12-03-2012 06:00 AM
Maybe someone on the forum with more experience than I can help. I have worked hard for a few years now to get my credit to where it used to be. I have recently began applying for cards and have gotten approved; however, I don't understand how I can get an approval for one GEMoney credit card and not another (Carpet One vs JCP), same holds true for an approval with Kohl's (Cap One) and not for Best Buy. If anyone can shed some light, I would appreciate it.
12-03-2012 06:25 AM
The game we play is random.
Different companies have different criteria.
12-03-2012 06:48 AM
+1. Also, each time you apply, at least one of your reports takes a hard inquiry and maybe a new trade line. This will usually lower your score, at least temporarily. Then there is your average age of accounts; that can also be lowered which may also cause you to lose a few more points. All of this is factored in, that's usually why many people say to only apply for credit that you need or at least only the cards you will actually use. Good luck. Rebuilding can be frustrating, but the "Reaping the Rewards" stage will last a lot longer than the Rebuilding stage does. ;-)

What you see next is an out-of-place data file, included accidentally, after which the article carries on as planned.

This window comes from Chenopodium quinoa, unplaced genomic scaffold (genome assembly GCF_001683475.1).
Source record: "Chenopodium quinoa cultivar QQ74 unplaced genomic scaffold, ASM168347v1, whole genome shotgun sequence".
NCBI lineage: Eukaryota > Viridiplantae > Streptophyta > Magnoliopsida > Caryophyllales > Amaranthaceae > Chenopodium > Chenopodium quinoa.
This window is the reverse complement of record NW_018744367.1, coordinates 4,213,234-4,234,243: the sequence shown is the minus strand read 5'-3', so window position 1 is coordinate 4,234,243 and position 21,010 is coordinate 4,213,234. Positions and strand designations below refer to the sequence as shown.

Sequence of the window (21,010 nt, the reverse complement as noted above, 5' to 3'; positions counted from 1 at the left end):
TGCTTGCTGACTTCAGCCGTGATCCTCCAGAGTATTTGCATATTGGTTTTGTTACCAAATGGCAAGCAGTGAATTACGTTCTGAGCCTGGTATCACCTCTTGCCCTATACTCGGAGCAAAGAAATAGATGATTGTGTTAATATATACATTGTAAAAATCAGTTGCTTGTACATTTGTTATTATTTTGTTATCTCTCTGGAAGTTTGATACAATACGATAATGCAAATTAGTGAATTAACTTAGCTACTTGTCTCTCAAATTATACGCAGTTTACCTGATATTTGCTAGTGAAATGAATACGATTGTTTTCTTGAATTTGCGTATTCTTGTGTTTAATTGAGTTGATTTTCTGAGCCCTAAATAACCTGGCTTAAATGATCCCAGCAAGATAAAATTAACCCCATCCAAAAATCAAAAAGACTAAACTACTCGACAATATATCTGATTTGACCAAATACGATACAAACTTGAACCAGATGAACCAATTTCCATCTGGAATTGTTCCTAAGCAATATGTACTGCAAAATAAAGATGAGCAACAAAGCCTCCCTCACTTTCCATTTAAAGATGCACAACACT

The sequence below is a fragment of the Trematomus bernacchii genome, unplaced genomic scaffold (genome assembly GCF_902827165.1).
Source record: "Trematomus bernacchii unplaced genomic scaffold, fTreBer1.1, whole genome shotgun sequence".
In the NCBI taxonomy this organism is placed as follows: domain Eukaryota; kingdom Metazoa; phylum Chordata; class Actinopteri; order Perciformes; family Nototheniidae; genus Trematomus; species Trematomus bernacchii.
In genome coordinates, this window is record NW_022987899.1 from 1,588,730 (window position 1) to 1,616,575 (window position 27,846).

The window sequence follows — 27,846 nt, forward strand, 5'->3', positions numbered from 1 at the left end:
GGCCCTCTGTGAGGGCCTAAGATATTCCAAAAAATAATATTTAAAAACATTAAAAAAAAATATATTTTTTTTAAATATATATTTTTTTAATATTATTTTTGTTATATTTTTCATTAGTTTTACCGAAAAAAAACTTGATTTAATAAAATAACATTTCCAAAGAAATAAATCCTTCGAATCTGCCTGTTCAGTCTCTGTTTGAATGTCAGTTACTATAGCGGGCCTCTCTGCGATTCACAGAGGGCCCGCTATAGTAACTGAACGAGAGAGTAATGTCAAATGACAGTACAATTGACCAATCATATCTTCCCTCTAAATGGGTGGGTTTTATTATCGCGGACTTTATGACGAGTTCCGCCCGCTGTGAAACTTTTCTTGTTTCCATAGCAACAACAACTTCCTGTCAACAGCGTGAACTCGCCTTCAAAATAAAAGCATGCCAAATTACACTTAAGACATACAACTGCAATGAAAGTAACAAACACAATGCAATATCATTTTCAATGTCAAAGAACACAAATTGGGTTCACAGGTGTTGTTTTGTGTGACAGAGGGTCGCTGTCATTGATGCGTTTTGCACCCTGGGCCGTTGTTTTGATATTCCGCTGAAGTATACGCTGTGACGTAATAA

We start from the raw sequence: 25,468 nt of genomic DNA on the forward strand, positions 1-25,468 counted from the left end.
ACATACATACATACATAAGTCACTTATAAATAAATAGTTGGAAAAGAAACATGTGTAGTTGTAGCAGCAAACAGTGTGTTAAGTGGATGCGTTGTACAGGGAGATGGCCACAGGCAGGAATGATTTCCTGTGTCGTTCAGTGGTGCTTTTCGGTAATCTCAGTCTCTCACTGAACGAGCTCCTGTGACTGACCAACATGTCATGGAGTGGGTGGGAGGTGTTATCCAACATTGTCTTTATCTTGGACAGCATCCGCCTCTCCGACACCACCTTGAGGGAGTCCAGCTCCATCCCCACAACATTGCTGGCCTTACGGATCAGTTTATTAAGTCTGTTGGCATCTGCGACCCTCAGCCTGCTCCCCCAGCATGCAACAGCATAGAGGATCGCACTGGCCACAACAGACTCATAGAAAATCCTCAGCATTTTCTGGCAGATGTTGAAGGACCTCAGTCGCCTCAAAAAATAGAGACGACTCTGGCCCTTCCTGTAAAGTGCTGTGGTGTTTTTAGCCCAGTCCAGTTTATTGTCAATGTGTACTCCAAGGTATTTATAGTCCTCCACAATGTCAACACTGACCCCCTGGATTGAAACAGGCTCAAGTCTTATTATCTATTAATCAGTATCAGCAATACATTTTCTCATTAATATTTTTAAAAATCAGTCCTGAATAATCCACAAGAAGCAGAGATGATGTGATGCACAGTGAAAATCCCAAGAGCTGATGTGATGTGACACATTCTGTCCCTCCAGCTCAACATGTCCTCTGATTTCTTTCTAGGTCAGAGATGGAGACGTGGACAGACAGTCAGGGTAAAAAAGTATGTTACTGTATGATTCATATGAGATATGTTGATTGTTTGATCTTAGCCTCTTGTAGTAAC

12-03-2012 09:05 AM
IMPORTANT INFORMATION: All FICO® Score products made available on myFICO.com include a FICO® Score 8, along with additional FICO® Score versions. Your lender or insurer may use a different FICO® Score than the versions you receive from myFICO, or another type of credit score altogether. Learn more
FICO, myFICO, Score Watch, The score lenders use, and The Score That Matters are trademarks or registered trademarks of Fair Isaac Corporation. Equifax Credit Report is a trademark of Equifax, Inc. and its affiliated companies. Many factors affect your FICO Score and the interest rates you may receive. Fair Isaac is not a credit repair organization as defined under federal or state law, including the Credit Repair Organizations Act. Fair Isaac does not provide "credit repair" services or advice or assistance regarding "rebuilding" or "improving" your credit record, credit history or credit rating. FTC's website on credit.